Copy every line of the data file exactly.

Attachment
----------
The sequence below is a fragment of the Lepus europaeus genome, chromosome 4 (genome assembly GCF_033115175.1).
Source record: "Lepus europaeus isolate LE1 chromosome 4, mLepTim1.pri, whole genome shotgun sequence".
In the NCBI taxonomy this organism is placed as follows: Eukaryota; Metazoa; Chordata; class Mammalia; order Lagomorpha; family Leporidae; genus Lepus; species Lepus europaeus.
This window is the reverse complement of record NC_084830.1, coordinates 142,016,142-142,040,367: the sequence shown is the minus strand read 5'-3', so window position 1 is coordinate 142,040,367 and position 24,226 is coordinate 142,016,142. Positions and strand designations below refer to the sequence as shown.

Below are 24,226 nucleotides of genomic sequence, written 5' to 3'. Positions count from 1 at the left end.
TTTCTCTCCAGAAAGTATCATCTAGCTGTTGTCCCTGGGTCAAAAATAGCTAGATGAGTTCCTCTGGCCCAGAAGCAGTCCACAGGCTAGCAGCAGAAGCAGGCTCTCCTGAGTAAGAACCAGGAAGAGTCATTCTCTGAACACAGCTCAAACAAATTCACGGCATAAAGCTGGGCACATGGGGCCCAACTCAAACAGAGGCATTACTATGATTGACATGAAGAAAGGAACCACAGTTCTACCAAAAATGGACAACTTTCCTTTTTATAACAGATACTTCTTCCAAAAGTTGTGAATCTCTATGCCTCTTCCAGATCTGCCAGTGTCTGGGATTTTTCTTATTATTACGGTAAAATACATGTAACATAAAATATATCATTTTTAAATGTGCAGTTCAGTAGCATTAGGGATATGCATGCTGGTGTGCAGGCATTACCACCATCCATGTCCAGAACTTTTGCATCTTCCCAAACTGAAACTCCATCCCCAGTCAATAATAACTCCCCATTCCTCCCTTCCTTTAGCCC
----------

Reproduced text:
The sequence below is a fragment of the Lepus europaeus genome, chromosome 4 (genome assembly GCF_033115175.1).
Source record: "Lepus europaeus isolate LE1 chromosome 4, mLepTim1.pri, whole genome shotgun sequence".
In the NCBI taxonomy this organism is placed as follows: Eukaryota; Metazoa; Chordata; class Mammalia; order Lagomorpha; family Leporidae; genus Lepus; species Lepus europaeus.
This window is the reverse complement of record NC_084830.1, coordinates 142,016,142-142,040,367: the sequence shown is the minus strand read 5'-3', so window position 1 is coordinate 142,040,367 and position 24,226 is coordinate 142,016,142. Positions and strand designations below refer to the sequence as shown.

Below are 24,226 nucleotides of genomic sequence, written 5' to 3'. Positions count from 1 at the left end.
TTTCTCTCCAGAAAGTATCATCTAGCTGTTGTCCCTGGGTCAAAAATAGCTAGATGAGTTCCTCTGGCCCAGAAGCAGTCCACAGGCTAGCAGCAGAAGCAGGCTCTCCTGAGTAAGAACCAGGAAGAGTCATTCTCTGAACACAGCTCAAACAAATTCACGGCATAAAGCTGGGCACATGGGGCCCAACTCAAACAGAGGCATTACTATGATTGACATGAAGAAAGGAACCACAGTTCTACCAAAAATGGACAACTTTCCTTTTTATAACAGATACTTCTTCCAAAAGTTGTGAATCTCTATGCCTCTTCCAGATCTGCCAGTGTCTGGGATTTTTCTTATTATTACGGTAAAATACATGTAACATAAAATATATCATTTTTAAATGTGCAGTTCAGTAGCATTAGGGATATGCATGCTGGTGTGCAGGCATTACCACCATCCATGTCCAGAACTTTTGCATCTTCCCAAACTGAAACTCCATCCCCAGTCAATAATAACTCCCCATTCCTCCCTTCCTTTAGCCC